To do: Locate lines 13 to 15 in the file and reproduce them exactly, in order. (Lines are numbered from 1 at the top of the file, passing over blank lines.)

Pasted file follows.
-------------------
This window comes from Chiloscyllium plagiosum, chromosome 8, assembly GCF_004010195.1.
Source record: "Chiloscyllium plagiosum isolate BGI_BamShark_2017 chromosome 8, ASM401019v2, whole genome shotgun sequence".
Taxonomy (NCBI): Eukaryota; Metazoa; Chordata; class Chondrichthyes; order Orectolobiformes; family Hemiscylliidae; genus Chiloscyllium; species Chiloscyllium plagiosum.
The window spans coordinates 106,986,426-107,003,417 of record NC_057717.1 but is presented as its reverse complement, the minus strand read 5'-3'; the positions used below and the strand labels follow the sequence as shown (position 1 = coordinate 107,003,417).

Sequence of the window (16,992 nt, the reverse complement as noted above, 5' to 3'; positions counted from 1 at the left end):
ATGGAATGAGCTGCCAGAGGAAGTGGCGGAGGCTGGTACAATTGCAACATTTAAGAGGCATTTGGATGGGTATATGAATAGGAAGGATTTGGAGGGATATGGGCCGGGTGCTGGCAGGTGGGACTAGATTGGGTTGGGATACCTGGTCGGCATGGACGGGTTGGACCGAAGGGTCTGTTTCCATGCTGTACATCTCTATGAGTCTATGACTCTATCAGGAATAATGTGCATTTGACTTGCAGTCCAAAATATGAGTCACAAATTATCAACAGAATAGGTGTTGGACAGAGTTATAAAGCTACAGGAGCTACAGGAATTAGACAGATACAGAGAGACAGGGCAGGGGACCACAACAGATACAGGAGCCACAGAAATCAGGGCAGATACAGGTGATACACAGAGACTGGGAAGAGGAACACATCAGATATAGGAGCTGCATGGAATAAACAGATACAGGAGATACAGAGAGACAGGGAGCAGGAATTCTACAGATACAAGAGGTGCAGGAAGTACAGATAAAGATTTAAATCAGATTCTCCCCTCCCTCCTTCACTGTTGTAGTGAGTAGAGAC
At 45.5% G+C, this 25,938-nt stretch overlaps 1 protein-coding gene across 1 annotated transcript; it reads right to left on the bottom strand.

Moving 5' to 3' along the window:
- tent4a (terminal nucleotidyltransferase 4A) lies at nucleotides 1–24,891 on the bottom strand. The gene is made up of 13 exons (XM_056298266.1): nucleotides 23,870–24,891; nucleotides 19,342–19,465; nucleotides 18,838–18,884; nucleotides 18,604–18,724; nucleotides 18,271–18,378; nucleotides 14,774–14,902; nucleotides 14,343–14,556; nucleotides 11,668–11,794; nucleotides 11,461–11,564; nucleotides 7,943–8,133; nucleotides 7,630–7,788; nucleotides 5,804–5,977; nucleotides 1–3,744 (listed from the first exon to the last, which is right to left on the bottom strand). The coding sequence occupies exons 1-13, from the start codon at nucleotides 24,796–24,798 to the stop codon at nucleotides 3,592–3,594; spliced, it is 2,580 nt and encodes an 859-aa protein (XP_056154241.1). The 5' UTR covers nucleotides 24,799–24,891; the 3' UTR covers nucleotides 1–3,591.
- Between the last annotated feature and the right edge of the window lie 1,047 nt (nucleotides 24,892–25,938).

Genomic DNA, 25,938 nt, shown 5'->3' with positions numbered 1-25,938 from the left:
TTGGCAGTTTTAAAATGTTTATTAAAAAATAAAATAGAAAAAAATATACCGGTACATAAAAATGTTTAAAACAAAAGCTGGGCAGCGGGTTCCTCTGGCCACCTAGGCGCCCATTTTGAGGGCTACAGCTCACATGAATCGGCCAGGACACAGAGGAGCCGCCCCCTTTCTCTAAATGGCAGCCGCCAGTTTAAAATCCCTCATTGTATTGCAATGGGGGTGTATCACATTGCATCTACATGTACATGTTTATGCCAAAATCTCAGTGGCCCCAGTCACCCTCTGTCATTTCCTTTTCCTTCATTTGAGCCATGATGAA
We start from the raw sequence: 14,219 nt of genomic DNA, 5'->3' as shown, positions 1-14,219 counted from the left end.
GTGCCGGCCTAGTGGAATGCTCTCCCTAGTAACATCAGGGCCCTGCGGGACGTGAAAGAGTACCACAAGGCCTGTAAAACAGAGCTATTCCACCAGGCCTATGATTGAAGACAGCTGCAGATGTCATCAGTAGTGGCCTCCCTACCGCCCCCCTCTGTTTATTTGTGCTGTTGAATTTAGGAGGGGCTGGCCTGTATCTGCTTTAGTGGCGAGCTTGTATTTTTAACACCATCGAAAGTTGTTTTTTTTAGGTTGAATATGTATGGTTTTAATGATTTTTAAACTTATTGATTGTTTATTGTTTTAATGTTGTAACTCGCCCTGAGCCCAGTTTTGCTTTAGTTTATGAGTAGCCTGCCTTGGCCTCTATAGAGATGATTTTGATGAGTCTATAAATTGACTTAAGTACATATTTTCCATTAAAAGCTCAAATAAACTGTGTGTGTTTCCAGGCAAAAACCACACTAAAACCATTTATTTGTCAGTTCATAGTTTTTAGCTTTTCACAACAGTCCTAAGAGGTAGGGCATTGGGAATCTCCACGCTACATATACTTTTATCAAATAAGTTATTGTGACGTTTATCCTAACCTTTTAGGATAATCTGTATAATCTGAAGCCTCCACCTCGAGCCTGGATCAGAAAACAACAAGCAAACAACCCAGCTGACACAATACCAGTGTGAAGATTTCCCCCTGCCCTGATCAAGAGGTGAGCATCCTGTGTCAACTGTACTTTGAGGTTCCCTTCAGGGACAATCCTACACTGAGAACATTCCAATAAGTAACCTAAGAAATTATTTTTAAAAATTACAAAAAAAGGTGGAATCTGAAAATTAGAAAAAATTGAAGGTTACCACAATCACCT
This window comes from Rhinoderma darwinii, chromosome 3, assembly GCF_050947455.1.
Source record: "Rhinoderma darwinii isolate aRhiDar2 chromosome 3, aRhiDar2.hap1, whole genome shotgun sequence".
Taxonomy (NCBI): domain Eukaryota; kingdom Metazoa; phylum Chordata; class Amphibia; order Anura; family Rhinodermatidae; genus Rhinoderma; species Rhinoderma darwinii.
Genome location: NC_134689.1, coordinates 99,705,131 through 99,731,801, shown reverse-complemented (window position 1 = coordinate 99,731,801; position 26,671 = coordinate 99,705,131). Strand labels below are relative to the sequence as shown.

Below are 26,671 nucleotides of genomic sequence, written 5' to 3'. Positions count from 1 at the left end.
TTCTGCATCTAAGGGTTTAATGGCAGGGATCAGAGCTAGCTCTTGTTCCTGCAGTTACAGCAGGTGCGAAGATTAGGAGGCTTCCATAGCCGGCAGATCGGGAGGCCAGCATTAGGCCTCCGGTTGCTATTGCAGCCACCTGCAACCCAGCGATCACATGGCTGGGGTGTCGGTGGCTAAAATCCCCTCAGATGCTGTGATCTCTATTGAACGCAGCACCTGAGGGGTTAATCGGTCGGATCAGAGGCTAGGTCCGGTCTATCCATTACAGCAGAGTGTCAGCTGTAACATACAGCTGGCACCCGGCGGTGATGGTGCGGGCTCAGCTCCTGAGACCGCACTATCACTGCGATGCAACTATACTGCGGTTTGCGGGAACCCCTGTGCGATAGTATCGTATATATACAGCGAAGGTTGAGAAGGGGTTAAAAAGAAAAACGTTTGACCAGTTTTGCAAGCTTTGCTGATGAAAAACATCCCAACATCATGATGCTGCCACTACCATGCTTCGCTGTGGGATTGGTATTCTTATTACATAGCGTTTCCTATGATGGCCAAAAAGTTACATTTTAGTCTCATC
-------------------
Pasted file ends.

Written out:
We start from the raw sequence: 14,219 nt of genomic DNA, 5'->3' as shown, positions 1-14,219 counted from the left end.
GTGCCGGCCTAGTGGAATGCTCTCCCTAGTAACATCAGGGCCCTGCGGGACGTGAAAGAGTACCACAAGGCCTGTAAAACAGAGCTATTCCACCAGGCCTATGATTGAAGACAGCTGCAGATGTCATCAGTAGTGGCCTCCCTACCGCCCCCCTCTGTTTATTTGTGCTGTTGAATTTAGGAGGGGCTGGCCTGTATCTGCTTTAGTGGCGAGCTTGTATTTTTAACACCATCGAAAGTTGTTTTTTTTAGGTTGAATATGTATGGTTTTAATGATTTTTAAACTTATTGATTGTTTATTGTTTTAATGTTGTAACTCGCCCTGAGCCCAGTTTTGCTTTAGTTTATGAGTAGCCTGCCTTGGCCTCTATAGAGATGATTTTGATGAGTCTATAAATTGACTTAAGTACATATTTTCCATTAAAAGCTCAAATAAACTGTGTGTGTTTCCAGGCAAAAACCACACTAAAACCATTTATTTGTCAGTTCATAGTTTTTAGCTTTTCACAACAGTCCTAAGAGGTAGGGCATTGGGAATCTCCACGCTACATATACTTTTATCAAATAAGTTATTGTGACGTTTATCCTAACCTTTTAGGATAATCTGTATAATCTGAAGCCTCCACCTCGAGCCTGGATCAGAAAACAACAAGCAAACAACCCAGCTGACACAATACCAGTGTGAAGATTTCCCCCTGCCCTGATCAAGAGGTGAGCATCCTGTGTCAACTGTACTTTGAGGTTCCCTTCAGGGACAATCCTACACTGAGAACATTCCAATAAGTAACCTAAGAAATTATTTTTAAAAATTACAAAAAAAGGTGGAATCTGAAAATTAGAAAAAATTGAAGGTTACCACAATCACCT
This window comes from Rhinoderma darwinii, chromosome 3, assembly GCF_050947455.1.